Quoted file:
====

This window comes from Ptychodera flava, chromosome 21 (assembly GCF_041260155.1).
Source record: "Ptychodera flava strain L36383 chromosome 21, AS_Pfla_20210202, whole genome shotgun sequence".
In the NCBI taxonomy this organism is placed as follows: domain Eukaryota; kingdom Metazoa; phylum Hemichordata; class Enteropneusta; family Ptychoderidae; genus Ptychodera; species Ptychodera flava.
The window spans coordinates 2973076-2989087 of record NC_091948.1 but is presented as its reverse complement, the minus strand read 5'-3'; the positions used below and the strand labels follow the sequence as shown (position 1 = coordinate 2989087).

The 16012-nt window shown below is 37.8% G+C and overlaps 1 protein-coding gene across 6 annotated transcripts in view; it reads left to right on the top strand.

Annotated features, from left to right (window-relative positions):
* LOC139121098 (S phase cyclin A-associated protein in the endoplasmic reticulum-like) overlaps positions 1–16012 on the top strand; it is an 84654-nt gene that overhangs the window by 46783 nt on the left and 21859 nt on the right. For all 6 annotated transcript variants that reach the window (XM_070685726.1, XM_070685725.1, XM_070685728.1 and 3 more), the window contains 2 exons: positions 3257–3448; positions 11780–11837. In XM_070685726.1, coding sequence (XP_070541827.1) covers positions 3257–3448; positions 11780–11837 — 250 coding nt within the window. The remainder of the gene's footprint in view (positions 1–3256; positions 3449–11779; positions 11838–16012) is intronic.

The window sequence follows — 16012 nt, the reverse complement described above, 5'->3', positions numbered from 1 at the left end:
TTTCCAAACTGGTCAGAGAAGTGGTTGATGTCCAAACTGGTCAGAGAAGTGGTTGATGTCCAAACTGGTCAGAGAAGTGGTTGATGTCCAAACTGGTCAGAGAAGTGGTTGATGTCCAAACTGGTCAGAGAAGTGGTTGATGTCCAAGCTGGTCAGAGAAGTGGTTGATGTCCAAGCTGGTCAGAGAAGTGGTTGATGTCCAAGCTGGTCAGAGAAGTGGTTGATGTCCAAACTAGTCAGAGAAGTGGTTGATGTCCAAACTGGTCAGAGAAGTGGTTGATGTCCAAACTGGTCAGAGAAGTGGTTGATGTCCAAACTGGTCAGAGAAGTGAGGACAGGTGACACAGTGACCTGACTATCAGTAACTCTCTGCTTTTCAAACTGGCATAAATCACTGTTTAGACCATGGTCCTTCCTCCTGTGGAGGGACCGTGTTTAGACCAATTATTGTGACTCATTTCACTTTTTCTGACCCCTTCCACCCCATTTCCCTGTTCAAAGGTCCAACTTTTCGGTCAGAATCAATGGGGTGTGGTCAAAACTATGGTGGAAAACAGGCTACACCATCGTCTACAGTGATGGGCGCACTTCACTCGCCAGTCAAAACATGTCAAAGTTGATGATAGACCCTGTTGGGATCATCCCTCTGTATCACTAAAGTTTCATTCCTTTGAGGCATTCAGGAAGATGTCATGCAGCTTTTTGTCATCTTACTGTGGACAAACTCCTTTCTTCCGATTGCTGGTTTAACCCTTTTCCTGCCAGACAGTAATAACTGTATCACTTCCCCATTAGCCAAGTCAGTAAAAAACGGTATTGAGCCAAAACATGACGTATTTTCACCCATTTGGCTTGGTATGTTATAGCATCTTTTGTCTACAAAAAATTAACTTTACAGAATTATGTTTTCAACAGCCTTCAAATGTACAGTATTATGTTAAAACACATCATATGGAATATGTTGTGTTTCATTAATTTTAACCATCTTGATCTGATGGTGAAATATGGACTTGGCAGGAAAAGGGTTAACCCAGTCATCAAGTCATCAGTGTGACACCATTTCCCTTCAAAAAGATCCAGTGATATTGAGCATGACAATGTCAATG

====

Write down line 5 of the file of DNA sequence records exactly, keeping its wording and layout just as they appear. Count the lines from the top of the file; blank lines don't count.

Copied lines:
The 16012-nt window shown below is 37.8% G+C and overlaps 1 protein-coding gene across 6 annotated transcripts in view; it reads left to right on the top strand.